Imaging was performed with 1.5-T magnets. Four of the patients underwent a complete imaging workup that included cranial and spinal MRI and CT myelography of the entire spine. Five patients underwent MRI of the brain and spine but not myelography. Four patients underwent spinal MRI only. Most of the imaging examinations included sagittal T1-weighted images, sagittal and axial T2-weighted images with fat suppression, and sagittal and axial contrast-enhanced T1-weighted images with fat suppression. Three patients did not receive gadolinium.
Fig. 1A 28-year-old man with spontaneous intracranial hypotension. Axial T2-weighted fat-suppressed image shows dorsal extradural fluid collection (arrow).
Fig. 1B 28-year-old man with spontaneous intracranial hypotension. Sagittal T2-weighted fat-suppressed image shows ventral displacement of cord (arrows).

Results

Eleven of the 13 patients had postural headache. The conditions of the two patients without headache were diagnosed on the basis of clinical or surgical findings or CSF pressure measurements. However, numerous other symptoms also were seen, including tinnitus, back and neck pain, nausea and vomiting, cranial neuropathy, and myelopathy. Nine of the patients responded to bed rest and blood patching. Conservative therapy failed in four cases, and the patients needed surgery.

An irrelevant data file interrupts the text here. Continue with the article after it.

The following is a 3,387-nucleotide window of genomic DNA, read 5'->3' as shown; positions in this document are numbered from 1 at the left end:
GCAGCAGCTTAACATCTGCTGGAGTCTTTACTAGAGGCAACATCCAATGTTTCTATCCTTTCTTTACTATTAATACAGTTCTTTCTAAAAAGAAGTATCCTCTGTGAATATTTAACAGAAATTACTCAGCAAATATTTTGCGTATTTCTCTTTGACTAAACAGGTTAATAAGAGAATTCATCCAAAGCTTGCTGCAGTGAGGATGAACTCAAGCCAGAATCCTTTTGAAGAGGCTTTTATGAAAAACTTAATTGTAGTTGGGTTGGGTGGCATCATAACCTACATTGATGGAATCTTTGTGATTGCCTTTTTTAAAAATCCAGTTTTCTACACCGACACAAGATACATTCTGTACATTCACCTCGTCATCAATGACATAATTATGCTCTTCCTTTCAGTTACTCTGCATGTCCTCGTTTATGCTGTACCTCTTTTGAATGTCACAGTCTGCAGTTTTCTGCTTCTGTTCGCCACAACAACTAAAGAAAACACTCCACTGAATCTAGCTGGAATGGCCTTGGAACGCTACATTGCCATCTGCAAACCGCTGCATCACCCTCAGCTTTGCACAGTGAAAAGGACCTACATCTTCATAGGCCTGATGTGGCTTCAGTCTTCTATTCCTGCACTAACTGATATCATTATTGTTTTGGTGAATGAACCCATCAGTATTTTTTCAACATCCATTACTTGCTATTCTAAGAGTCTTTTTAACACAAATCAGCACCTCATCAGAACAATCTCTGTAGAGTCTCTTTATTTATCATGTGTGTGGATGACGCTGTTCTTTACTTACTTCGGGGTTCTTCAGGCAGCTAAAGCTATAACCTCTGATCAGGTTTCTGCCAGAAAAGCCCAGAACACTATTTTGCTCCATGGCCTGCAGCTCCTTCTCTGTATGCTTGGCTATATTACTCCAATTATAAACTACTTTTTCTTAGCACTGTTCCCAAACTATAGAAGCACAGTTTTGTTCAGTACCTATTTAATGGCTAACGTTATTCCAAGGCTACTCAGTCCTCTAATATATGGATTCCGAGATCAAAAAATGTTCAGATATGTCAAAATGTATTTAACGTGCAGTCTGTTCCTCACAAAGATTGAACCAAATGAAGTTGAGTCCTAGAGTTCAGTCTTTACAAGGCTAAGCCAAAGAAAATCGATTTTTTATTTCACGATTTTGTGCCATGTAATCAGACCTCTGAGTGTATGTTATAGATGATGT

Fluid collections were the most common imaging finding and were seen in 11 patients (85%). Nearly all of the fluid collections were nonfocal, extending over multiple spinal levels. Ten patients (77%) had dilated epidural veins. Thickened ventral epidural venous plexus was another common imaging finding, seen in nine patients (69%). Enlargement of the epidural venous plexus was most commonly seen in the cervical spine, though enlargement in the thoracic and lumbar epidural venous plexus also was seen in some cases. Patients with thickening of the plexus typically had a festooned configuration of the plexus caused by restriction of the midline by the fibrous septum.
Dural enhancement was seen in eight of the 11 patients (73%) who received contrast material. Seven of the 13 patients (54%) had evidence of a focal fluid collection between the spinous processes of C1 and C2, or the false C1–C2 localizing sign. Four patients (31%) had identifiable structural defects in association with the leakage, including nerve root cysts, arachnoid diverticula, and dural rents or defects. All four patients who underwent CT myelography had evidence of active contrast extravasation. None of the myelograms in this series showed normal findings.